There has to be chocolate on Easter; we always did some chocolate but we added some coloring books and crayons, and a stuffed version of the animals of Easter. Because the Easter Vigil was so late, we went to church on Easter morning. For a time there was a priest assigned to the parish who had friends who owned a farm. After each Mass, a zoo of sorts appeared on a side lawn. There was usually a lamb, bunnies, and some chicks. It was a look-don't-touch situation or the animals wouldn't have made it past the first crowd of kids.

    Since Easter is so late this year, there is reason to believe that there will be leaves on the trees and flowers blooming. Yesterday, April 1, we had 3 or 4 inches of heavy, cement-like slush on the street and the lawns were white. Today it is going to fifty degrees so it will be gone until next December, we hope.


  6. Jeff

    Great post. The first call we always receive on Greek Easter Morning is my sister-in-law, who says Christos Anesti. I never knew that the proper way to respond is Alithos Anesti (could you explain how to pronounce 'alithos' please. I want to be able to say it to her this year.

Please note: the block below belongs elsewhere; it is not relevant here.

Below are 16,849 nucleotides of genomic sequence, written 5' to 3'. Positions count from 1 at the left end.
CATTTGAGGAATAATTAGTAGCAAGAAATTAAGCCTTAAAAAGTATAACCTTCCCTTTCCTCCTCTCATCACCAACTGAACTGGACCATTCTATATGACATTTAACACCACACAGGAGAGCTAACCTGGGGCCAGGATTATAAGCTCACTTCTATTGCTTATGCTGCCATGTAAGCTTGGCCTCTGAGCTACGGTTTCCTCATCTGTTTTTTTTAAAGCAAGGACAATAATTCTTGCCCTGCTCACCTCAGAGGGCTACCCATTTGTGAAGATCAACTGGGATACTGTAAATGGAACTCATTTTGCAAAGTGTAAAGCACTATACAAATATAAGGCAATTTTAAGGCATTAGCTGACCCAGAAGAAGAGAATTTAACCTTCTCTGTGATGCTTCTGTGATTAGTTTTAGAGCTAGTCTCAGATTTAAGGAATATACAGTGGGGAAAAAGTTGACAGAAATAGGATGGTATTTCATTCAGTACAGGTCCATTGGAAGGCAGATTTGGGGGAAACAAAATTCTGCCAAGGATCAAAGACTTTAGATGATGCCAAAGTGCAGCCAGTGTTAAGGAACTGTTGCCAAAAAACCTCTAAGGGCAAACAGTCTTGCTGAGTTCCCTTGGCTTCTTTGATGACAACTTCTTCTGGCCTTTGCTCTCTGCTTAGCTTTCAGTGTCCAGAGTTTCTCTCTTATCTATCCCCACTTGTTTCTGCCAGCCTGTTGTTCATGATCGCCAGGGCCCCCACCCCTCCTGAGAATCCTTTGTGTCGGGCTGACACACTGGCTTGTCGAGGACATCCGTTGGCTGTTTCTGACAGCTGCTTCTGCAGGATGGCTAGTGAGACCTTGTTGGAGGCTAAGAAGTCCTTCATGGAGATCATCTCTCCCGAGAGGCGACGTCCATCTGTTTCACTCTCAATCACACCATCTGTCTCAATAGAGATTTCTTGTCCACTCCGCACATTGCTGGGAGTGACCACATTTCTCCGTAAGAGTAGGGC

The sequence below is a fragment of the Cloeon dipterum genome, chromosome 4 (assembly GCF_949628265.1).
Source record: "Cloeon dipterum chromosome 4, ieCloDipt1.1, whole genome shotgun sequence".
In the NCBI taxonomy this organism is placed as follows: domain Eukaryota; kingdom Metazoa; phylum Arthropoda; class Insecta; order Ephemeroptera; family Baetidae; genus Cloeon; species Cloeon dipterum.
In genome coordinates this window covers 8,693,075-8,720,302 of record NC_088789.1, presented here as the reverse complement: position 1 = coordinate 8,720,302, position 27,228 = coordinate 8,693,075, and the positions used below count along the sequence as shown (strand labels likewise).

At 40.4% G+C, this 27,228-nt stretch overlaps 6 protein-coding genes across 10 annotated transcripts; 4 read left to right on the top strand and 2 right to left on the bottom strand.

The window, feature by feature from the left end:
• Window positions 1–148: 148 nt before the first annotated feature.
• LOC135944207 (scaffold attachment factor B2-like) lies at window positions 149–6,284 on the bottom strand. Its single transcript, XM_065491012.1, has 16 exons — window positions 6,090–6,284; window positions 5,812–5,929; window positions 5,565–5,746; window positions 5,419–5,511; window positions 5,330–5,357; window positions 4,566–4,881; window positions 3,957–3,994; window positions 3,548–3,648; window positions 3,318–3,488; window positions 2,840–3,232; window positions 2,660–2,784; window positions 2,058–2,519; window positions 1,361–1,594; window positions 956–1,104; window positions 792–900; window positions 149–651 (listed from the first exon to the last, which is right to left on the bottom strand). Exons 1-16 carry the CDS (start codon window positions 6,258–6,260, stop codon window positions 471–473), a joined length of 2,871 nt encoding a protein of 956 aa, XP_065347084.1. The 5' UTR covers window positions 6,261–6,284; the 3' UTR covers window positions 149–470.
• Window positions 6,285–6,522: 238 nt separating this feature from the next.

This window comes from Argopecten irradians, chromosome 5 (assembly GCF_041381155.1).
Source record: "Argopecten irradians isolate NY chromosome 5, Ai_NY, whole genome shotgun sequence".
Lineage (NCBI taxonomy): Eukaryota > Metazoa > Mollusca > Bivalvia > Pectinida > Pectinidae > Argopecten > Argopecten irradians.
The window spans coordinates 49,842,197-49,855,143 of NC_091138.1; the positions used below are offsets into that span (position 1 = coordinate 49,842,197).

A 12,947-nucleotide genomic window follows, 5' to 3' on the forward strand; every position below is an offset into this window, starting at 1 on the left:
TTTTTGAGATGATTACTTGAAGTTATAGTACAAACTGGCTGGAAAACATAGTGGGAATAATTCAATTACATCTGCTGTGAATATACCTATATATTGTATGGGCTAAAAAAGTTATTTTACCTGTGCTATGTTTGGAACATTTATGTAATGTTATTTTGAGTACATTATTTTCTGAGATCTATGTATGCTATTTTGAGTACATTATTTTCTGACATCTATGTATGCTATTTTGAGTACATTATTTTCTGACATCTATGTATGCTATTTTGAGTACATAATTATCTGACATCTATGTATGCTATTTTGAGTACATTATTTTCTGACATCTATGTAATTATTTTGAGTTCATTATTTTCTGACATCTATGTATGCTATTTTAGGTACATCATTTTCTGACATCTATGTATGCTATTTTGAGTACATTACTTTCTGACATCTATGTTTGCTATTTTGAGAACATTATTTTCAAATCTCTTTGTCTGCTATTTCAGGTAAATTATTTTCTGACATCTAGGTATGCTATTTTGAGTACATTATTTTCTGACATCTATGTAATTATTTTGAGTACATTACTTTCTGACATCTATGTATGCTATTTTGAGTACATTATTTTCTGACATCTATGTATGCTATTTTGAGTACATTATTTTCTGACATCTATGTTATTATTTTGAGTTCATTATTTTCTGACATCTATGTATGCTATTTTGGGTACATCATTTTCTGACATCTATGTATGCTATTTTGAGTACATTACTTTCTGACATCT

I really love how little by little you are letting us learn about the ways of the Mykonos people. Keep these blogs coming.


  7. Beth,

    I am not the lawyer who wrote that, nor am I one who understands it. But I will litigate it for you if you'd like:).

    Your point on the "fervor" of the occasion in a "homogeneous society" is well taken. Of the eleven million living in Greece virtually all observe Orthodox Easter, the unquestioned high point in a daily life holding the Greek Church at its heart.

    On the subject of chocolate, who among us could not use more?

    May the warmth be with you.


    Thank you, what you wrote meant a lot to me and I can't wait for your take on my upcoming blogs addressing life on Mykonos during tourist season, accompanied by judiciously selected photographs of its 24/7 lifestyle. If not careful, that's when I might need the lawyer.

    On Easter morning blow your sister-in-law away with "ah-lee-THOHSS ah-NES-tee."


  8. Jeff's explanation of the Easter holiday and the following posts are all so illuminating. As a Jew married into a Greek Orthodox family, I always look to Greek Easter as being the Sunday that follows Passover - again, another lunar holiday. We will be celebrating Greek Easter in Greece this year - a trip we are looking forward to with great fervor.

  9. Hi Mark,

    If you haven't been to Greece before during Eastertime you are in for a delightful experience. As you may know, Passover traditions play a large part in what you will observe, right down to the pascal lamb. In fact, the traditional Easter greeting of "Kalo Paska" is translated by some as "Good Passover." Enjoy!